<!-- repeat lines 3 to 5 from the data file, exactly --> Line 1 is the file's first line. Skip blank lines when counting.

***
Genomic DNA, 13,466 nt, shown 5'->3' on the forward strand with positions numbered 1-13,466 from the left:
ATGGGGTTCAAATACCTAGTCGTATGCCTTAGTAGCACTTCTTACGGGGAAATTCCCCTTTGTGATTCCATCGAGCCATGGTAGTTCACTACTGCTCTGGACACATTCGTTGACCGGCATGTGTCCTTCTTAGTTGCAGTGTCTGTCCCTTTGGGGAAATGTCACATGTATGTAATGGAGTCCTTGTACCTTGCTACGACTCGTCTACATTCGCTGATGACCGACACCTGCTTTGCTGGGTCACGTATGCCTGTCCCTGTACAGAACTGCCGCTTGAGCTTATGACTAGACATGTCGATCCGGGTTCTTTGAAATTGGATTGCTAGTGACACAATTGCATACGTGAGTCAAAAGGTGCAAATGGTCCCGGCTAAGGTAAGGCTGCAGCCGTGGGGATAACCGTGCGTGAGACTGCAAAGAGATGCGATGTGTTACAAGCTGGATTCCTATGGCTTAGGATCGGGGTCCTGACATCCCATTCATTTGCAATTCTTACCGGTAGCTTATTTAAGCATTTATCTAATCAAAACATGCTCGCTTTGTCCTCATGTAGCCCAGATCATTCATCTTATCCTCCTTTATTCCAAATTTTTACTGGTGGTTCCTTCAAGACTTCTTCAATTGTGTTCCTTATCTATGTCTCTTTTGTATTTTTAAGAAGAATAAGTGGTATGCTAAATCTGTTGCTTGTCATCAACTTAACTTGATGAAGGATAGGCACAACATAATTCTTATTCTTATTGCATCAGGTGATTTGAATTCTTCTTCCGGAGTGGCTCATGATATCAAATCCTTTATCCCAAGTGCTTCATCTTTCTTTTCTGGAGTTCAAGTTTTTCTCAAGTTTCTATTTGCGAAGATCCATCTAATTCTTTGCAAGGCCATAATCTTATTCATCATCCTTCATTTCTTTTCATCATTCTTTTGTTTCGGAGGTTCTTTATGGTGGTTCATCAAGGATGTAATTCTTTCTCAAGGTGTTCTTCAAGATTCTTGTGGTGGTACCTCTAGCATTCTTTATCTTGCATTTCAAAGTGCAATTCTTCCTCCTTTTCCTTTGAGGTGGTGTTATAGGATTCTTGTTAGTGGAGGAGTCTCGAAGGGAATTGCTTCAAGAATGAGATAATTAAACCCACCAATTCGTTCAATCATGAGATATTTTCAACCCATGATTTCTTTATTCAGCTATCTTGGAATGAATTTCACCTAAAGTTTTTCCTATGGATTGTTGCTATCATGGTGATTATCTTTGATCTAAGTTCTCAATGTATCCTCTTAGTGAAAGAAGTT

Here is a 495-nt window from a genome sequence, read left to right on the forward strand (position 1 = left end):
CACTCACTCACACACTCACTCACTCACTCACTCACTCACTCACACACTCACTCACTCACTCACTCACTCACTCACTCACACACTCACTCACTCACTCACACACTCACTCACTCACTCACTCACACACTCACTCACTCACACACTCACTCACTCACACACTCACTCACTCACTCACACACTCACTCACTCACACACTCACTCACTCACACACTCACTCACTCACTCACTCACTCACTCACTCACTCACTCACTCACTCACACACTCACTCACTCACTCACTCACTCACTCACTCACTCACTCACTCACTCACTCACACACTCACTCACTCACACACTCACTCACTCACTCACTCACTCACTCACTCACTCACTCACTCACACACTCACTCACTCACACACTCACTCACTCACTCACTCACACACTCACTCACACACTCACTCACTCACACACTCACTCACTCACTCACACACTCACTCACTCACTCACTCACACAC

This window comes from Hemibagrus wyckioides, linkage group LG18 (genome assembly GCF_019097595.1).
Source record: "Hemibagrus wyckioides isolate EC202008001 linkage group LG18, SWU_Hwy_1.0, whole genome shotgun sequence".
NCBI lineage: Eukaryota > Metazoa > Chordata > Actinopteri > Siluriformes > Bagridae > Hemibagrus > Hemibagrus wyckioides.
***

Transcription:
Here is a 495-nt window from a genome sequence, read left to right on the forward strand (position 1 = left end):
CACTCACTCACACACTCACTCACTCACTCACTCACTCACTCACACACTCACTCACTCACTCACTCACTCACTCACTCACACACTCACTCACTCACTCACACACTCACTCACTCACTCACTCACACACTCACTCACTCACACACTCACTCACTCACACACTCACTCACTCACTCACACACTCACTCACTCACACACTCACTCACTCACACACTCACTCACTCACTCACTCACTCACTCACTCACTCACTCACTCACTCACACACTCACTCACTCACTCACTCACTCACTCACTCACTCACTCACTCACTCACTCACACACTCACTCACTCACACACTCACTCACTCACTCACTCACTCACTCACTCACTCACTCACTCACACACTCACTCACTCACACACTCACTCACTCACTCACTCACACACTCACTCACACACTCACTCACTCACACACTCACTCACTCACTCACACACTCACTCACTCACTCACTCACACAC

This window comes from Hemibagrus wyckioides, linkage group LG18 (genome assembly GCF_019097595.1).